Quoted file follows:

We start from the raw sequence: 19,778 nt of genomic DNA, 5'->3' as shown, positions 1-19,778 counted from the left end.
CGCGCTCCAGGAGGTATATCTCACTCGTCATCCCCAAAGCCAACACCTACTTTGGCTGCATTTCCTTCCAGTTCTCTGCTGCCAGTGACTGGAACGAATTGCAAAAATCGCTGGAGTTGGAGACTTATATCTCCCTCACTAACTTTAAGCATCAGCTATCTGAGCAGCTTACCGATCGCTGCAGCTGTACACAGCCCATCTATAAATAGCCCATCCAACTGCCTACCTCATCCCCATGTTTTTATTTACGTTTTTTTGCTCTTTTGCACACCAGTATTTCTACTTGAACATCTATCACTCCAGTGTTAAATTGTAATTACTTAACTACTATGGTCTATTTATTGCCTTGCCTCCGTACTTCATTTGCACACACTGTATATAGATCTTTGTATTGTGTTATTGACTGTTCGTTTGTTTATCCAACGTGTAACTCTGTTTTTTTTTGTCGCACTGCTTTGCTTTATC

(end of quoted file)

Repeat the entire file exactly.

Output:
We start from the raw sequence: 19,778 nt of genomic DNA, 5'->3' as shown, positions 1-19,778 counted from the left end.
CGCGCTCCAGGAGGTATATCTCACTCGTCATCCCCAAAGCCAACACCTACTTTGGCTGCATTTCCTTCCAGTTCTCTGCTGCCAGTGACTGGAACGAATTGCAAAAATCGCTGGAGTTGGAGACTTATATCTCCCTCACTAACTTTAAGCATCAGCTATCTGAGCAGCTTACCGATCGCTGCAGCTGTACACAGCCCATCTATAAATAGCCCATCCAACTGCCTACCTCATCCCCATGTTTTTATTTACGTTTTTTTGCTCTTTTGCACACCAGTATTTCTACTTGAACATCTATCACTCCAGTGTTAAATTGTAATTACTTAACTACTATGGTCTATTTATTGCCTTGCCTCCGTACTTCATTTGCACACACTGTATATAGATCTTTGTATTGTGTTATTGACTGTTCGTTTGTTTATCCAACGTGTAACTCTGTTTTTTTTTGTCGCACTGCTTTGCTTTATC